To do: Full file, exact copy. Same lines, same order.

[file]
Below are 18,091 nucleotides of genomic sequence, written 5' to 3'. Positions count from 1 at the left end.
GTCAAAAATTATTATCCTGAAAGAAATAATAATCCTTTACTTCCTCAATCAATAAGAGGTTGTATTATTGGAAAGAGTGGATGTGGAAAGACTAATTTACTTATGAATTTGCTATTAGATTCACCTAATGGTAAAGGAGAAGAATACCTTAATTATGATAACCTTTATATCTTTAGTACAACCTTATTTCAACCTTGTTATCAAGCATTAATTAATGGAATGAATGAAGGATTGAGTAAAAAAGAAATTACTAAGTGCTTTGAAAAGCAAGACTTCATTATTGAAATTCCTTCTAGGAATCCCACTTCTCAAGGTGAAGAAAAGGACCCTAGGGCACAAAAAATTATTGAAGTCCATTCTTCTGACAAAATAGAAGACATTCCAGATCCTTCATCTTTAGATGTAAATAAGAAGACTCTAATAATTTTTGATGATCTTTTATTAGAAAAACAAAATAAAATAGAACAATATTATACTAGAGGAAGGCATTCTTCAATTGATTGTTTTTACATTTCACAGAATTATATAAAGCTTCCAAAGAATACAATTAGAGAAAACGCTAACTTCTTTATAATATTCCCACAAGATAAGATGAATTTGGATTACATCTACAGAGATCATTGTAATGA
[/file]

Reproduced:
Below are 18,091 nucleotides of genomic sequence, written 5' to 3'. Positions count from 1 at the left end.
GTCAAAAATTATTATCCTGAAAGAAATAATAATCCTTTACTTCCTCAATCAATAAGAGGTTGTATTATTGGAAAGAGTGGATGTGGAAAGACTAATTTACTTATGAATTTGCTATTAGATTCACCTAATGGTAAAGGAGAAGAATACCTTAATTATGATAACCTTTATATCTTTAGTACAACCTTATTTCAACCTTGTTATCAAGCATTAATTAATGGAATGAATGAAGGATTGAGTAAAAAAGAAATTACTAAGTGCTTTGAAAAGCAAGACTTCATTATTGAAATTCCTTCTAGGAATCCCACTTCTCAAGGTGAAGAAAAGGACCCTAGGGCACAAAAAATTATTGAAGTCCATTCTTCTGACAAAATAGAAGACATTCCAGATCCTTCATCTTTAGATGTAAATAAGAAGACTCTAATAATTTTTGATGATCTTTTATTAGAAAAACAAAATAAAATAGAACAATATTATACTAGAGGAAGGCATTCTTCAATTGATTGTTTTTACATTTCACAGAATTATATAAAGCTTCCAAAGAATACAATTAGAGAAAACGCTAACTTCTTTATAATATTCCCACAAGATAAGATGAATTTGGATTACATCTACAGAGATCATTGTAATGA